The story of Raed and Sleiman, Bedouin cousins, who make their way in life between their parents' tradition and their wish to be part of modern Israeli Society. Their journey, aspirations, and their impossible love to the same Jewish girl, tells the story of a whole community in transition.

4:00 pm: Screening of "Write Down, I'm an Arab"

5:30 pm: Panel discussion featuring:
Mira Awad
Steven Dinero
Sayid Kashua

6:00 pm: Screening of "Invisibles"

RSVP for this event at: rsvp.taub@nyu.edu

November 17, 2014


14A Washington Mews, 1st Floor

The World Jewish Congress during the Holocaust: Between Restraint and Activism

Professor Zohar Segev, University of Haifa


November 24, 2014


53 Washington Square South, 1st Floor

Israel as Western and Non-Western

Professor Sammy Smooha, University of Haifa

Dr. Sammy Smooha is Professor Emeritus of Sociology at the University of Haifa. He served as Dean of the Faculty of Social Sciences and President of the Israeli Sociological Society and won the 2008 Israel Prize for Sociology. Dr. Smooha studies Israeli society, with a focus on intergroup relations, in a comparative perspective. He has authored the books Israel: Pluralism and Conflict, Arabs and Jews in Israel, The Fate of Ethnic Democracy in Post-Communist Europe, and Still Playing by the Rules: Index of Arab-Jewish Relations in Israel.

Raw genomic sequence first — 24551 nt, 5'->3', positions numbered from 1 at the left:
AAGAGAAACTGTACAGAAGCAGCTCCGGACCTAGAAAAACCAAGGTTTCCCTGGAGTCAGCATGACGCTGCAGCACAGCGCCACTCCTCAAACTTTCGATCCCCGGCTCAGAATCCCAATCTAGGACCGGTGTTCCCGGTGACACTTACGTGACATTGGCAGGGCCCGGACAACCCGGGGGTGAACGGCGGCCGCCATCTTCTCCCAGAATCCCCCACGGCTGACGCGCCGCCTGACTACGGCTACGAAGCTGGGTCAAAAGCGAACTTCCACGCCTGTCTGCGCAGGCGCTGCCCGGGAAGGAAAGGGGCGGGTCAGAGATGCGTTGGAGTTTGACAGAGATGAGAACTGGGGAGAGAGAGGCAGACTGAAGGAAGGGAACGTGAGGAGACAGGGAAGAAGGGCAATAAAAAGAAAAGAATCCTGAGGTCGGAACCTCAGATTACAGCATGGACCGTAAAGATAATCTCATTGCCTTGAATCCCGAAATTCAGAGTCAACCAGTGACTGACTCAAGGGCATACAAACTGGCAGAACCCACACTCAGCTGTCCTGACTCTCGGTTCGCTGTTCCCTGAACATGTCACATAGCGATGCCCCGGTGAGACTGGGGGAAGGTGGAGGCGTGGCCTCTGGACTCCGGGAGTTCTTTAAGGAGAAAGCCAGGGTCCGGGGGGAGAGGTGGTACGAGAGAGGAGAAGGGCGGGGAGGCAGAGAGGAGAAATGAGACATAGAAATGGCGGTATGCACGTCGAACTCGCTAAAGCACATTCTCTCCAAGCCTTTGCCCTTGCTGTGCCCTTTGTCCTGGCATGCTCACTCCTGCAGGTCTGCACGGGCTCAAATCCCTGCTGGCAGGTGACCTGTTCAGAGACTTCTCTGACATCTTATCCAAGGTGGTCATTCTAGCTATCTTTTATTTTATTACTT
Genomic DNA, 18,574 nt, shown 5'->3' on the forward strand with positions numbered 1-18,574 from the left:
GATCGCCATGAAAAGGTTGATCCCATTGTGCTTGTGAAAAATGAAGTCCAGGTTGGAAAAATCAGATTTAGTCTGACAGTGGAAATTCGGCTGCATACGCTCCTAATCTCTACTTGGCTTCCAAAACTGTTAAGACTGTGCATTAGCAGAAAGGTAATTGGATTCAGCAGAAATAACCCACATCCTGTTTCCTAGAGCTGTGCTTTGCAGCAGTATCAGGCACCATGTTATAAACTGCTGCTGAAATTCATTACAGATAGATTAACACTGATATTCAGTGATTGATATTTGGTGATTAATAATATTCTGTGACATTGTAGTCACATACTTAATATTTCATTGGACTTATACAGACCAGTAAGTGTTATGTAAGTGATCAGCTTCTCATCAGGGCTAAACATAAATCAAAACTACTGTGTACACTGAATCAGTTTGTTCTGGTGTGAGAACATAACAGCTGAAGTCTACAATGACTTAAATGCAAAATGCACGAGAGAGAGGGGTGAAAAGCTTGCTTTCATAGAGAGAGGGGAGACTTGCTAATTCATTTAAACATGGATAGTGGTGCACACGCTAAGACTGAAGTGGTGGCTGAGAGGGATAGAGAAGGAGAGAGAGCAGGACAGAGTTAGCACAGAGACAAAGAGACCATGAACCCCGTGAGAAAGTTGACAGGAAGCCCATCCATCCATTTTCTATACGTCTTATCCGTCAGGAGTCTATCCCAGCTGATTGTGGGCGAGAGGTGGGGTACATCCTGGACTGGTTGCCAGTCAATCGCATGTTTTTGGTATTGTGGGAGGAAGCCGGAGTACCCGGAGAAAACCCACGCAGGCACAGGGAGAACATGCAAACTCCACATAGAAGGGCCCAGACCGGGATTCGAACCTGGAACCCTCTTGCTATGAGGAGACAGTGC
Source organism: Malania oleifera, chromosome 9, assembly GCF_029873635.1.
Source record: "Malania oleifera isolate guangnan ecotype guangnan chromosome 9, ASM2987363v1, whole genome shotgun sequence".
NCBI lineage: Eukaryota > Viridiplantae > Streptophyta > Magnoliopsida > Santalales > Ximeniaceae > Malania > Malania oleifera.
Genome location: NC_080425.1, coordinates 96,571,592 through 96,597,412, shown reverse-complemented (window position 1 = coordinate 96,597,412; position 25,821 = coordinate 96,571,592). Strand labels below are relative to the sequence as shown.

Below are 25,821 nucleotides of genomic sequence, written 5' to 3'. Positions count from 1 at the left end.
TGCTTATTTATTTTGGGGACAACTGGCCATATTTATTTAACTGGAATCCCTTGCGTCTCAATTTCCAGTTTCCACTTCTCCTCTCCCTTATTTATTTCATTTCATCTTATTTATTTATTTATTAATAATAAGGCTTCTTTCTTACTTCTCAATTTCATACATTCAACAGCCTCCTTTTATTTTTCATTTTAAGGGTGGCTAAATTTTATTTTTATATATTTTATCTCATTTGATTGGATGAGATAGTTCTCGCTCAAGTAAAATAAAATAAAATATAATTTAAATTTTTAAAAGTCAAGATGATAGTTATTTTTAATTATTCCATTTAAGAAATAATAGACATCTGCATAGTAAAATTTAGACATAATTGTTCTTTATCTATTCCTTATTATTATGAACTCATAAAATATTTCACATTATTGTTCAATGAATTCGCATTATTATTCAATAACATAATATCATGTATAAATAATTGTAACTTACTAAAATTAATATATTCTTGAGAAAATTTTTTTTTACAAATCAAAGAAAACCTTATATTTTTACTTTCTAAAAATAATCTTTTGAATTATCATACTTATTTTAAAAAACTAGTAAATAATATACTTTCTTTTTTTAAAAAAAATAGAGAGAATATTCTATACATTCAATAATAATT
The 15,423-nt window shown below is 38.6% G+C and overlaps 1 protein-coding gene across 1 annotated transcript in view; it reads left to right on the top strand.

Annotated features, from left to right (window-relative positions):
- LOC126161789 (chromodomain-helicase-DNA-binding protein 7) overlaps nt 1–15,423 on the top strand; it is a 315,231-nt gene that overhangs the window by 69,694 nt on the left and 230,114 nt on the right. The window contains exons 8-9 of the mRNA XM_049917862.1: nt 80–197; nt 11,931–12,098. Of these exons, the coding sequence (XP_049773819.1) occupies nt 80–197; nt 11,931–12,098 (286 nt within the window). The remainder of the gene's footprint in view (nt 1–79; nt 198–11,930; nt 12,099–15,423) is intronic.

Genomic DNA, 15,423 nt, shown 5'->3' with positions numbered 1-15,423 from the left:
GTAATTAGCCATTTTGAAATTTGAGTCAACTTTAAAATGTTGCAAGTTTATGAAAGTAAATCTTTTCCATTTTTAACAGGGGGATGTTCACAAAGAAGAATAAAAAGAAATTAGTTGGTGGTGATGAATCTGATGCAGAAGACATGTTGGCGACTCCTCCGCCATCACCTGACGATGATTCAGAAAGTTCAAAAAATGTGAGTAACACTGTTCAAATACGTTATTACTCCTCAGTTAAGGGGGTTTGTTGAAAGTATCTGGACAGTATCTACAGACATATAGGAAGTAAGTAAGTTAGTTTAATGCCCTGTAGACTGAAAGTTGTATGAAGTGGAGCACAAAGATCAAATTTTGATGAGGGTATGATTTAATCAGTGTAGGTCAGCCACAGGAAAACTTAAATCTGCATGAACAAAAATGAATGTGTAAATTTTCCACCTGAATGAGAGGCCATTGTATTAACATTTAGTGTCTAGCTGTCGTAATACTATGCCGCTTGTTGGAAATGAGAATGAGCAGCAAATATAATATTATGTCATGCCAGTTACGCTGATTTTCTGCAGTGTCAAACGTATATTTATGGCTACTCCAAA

December 1, 2014


53 Washington Square South, Screening Room

The Warm Sand of the Coast of Tantura: History and Memory in Israel after 1948

Professor Alon Confino, University of Virginia


December 4, 2014

12:30pm - 2pm

14A Washington Mews, 1st Floor

Citizen Strangers: Palestinians and the Birth of Israel's Liberal Settler State

Following the 1948 war and the creation of the state of Israel, Palestinian Arabs comprised just fifteen percent of the population but held a much larger portion of its territory. Offered immediate suffrage rights and, in time, citizenship status, they nonetheless found their movement, employment, and civil rights restricted by a draconian military government put in place to facilitate the colonization of their lands. Citizen Strangers traces how Jewish leaders struggled to advance their historic settler project while forced by new international human rights norms to share political power with the very people they sought to uproot.

Professor Shira Robinson, George Washington  University

Discussion moderated by Dr. Leena Dallasheh, Rice University

Past Speakers Programs